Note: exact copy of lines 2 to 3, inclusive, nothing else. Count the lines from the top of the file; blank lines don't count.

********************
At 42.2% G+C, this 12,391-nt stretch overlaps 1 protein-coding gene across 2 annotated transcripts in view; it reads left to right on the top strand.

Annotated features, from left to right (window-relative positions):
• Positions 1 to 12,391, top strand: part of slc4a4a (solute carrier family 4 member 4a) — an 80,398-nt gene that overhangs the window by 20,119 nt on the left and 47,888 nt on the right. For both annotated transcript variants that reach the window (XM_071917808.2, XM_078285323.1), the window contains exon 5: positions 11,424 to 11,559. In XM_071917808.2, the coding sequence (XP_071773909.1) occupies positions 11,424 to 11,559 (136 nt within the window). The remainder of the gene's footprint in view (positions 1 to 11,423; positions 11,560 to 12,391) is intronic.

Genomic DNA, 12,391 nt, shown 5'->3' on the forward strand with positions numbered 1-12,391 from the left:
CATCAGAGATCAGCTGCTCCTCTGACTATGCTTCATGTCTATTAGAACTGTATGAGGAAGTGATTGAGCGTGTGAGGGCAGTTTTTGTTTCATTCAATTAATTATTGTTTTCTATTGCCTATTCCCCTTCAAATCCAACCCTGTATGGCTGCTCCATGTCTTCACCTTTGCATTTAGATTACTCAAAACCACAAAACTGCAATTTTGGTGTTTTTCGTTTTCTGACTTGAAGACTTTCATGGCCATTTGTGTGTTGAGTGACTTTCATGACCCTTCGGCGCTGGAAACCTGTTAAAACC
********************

Annotated features, from left to right (window-relative positions):
• Positions 1 to 12,391, top strand: part of slc4a4a (solute carrier family 4 member 4a) — an 80,398-nt gene that overhangs the window by 20,119 nt on the left and 47,888 nt on the right. For both annotated transcript variants that reach the window (XM_071917808.2, XM_078285323.1), the window contains exon 5: positions 11,424 to 11,559. In XM_071917808.2, the coding sequence (XP_071773909.1) occupies positions 11,424 to 11,559 (136 nt within the window). The remainder of the gene's footprint in view (positions 1 to 11,423; positions 11,560 to 12,391) is intronic.